Facts of life

The reference value that we use to indicate the duration of an incandescent bulb is known as its average life.

Does that mean that a bulb with an average life of 5,000 hours must last 5,000 hours?

Not exactly. Average life is determined by means of a statistical estimate, and to calculate it we use a large enough sample of lamps so it can be considered representative. We experimentally measure the time elapsed until 50 per cent of the bulbs stop working, and the obtained value is what we define as average life.

Thus, if one of these bulbs lasted, for instance, 4,000 hours, we could not say it was a faulty device. In fact, it is most probable that half of the bulbs we use during our lifetime last less than the stated time. And the other half will probably last longer.

This is a useful fact whenever the features of the light casted by the source keep within acceptable parameters —both in quantity and in quality—, until it entirely stops working. But, with technologies that experiment a noticeable decrease of performance as their elements get old, average life is not a recommended concept. The case would happen that, after a determined time period, we would keep having the light source on, but the light casted would be insufficient or inadequate. That’s the reason why we define another time frame, known as useful life —a period equal or inferior to the average life—, that determines the maximum working hours accepted, past which replacement is advised.

The mentioned depreciation affects discharge lamps and, in a smaller extent —in fact, it is not even considered—, incandescent lamps. But the most paradigmatic case are LEDs, because in their working pattern there is not a moment in which they stop working completely, but they experiment a steady and sustained process of flux reduction.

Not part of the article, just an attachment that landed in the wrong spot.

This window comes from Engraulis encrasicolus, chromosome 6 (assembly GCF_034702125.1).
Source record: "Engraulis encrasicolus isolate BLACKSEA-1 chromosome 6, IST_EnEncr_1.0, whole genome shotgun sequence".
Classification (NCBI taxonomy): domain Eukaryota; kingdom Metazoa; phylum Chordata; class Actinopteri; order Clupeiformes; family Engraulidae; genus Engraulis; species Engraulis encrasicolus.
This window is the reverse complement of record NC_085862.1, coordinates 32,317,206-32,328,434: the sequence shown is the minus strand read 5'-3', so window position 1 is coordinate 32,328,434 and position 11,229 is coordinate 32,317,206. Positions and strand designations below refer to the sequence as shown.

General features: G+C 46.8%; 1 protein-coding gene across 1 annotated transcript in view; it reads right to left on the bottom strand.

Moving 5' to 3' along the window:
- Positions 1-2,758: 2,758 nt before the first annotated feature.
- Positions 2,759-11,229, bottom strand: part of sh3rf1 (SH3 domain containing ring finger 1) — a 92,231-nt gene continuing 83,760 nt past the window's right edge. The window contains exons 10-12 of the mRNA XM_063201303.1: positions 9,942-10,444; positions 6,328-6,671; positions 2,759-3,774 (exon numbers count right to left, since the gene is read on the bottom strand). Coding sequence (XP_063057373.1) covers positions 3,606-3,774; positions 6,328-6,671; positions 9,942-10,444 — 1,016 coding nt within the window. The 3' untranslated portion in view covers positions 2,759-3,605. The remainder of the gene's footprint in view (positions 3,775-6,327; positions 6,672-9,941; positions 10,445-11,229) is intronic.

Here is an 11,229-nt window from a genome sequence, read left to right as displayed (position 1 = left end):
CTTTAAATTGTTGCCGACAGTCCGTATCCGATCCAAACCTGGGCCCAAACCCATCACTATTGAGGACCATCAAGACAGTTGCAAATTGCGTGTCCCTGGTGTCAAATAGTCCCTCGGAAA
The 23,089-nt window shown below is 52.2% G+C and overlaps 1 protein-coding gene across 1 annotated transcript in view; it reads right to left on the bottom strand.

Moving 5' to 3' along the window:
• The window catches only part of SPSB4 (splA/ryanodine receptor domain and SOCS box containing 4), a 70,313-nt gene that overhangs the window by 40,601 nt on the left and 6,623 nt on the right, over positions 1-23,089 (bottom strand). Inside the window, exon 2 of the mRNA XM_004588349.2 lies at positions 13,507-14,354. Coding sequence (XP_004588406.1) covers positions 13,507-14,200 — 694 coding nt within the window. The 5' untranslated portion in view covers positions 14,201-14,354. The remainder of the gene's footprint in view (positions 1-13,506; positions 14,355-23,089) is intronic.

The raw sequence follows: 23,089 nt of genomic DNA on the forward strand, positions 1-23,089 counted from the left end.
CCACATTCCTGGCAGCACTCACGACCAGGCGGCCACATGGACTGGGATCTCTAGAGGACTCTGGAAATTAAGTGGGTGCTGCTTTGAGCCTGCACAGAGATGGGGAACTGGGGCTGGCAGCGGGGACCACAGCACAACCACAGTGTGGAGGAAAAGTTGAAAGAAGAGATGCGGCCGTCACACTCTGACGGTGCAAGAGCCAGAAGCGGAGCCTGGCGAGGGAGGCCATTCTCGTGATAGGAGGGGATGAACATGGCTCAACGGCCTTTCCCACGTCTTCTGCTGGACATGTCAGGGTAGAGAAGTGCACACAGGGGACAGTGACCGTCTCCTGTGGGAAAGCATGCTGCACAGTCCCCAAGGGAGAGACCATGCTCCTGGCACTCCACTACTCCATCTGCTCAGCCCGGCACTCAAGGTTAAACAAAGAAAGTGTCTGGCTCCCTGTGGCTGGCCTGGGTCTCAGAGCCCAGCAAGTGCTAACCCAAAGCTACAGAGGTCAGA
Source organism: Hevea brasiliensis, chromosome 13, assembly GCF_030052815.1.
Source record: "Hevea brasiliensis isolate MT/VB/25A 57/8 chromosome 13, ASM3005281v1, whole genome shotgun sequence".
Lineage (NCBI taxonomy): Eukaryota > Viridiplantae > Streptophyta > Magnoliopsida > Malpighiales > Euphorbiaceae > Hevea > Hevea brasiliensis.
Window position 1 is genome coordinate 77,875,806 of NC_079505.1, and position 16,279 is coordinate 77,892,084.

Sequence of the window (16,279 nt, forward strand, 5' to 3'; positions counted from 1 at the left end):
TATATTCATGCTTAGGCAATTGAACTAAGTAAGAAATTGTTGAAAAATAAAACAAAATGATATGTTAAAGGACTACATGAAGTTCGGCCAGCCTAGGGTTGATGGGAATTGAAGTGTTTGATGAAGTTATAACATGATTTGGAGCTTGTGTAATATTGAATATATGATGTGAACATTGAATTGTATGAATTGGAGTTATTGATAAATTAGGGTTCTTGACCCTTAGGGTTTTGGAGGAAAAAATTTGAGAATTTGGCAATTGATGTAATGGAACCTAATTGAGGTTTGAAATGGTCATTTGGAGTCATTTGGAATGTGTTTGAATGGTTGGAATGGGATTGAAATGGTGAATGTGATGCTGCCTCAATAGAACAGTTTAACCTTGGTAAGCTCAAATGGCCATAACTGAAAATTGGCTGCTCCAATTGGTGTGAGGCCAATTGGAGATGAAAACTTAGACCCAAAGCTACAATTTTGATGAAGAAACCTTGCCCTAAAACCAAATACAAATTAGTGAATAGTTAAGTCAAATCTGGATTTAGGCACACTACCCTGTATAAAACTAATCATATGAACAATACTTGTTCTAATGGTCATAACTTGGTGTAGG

Lumen maintenance values for various light source

Source: Adapted from Bullough, J.D., 2003. Lighting Answers: LED Lighting Systems. Troy, NY. National Lighting Product Information Program, Lighting Research Center, Rensselaer Polytechnic Institute

Then, when does the LED stop fulfilling its function?

We consider that the LED has exceeded its useful life when it has suffered a 30 per cent depreciation —in other words, when its light flux is reduced to a 70 per cent of the flux initially emitted. The time elapsed until it reaches that point is known as useful life period (L70). However, it is important to note that the setting of the 70 per cent as a limit is due to a convention adopted by the industry: it does not respond to any technical basis. Thus, it is better to consider it only as a reference value, especially useful to compare the performance of the different LED. In practice, we should be responsible enough as to know to what extent the designed equipment can admit a specific flow reduction and, based on that, we will be able to determine the real life of our project, which could be higher or lower than L70.

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